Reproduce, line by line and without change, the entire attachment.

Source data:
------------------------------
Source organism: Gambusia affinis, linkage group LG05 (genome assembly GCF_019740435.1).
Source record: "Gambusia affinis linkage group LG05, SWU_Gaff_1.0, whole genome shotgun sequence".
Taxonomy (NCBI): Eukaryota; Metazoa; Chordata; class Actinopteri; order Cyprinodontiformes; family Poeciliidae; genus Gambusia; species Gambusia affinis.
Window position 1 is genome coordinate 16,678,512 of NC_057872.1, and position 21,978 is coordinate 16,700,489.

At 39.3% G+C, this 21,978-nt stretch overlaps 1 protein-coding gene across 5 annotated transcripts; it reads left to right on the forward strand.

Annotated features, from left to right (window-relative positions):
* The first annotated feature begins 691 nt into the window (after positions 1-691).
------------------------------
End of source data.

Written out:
Source organism: Gambusia affinis, linkage group LG05 (genome assembly GCF_019740435.1).
Source record: "Gambusia affinis linkage group LG05, SWU_Gaff_1.0, whole genome shotgun sequence".
Taxonomy (NCBI): Eukaryota; Metazoa; Chordata; class Actinopteri; order Cyprinodontiformes; family Poeciliidae; genus Gambusia; species Gambusia affinis.
Window position 1 is genome coordinate 16,678,512 of NC_057872.1, and position 21,978 is coordinate 16,700,489.

At 39.3% G+C, this 21,978-nt stretch overlaps 1 protein-coding gene across 5 annotated transcripts; it reads left to right on the forward strand.

Annotated features, from left to right (window-relative positions):
* The first annotated feature begins 691 nt into the window (after positions 1-691).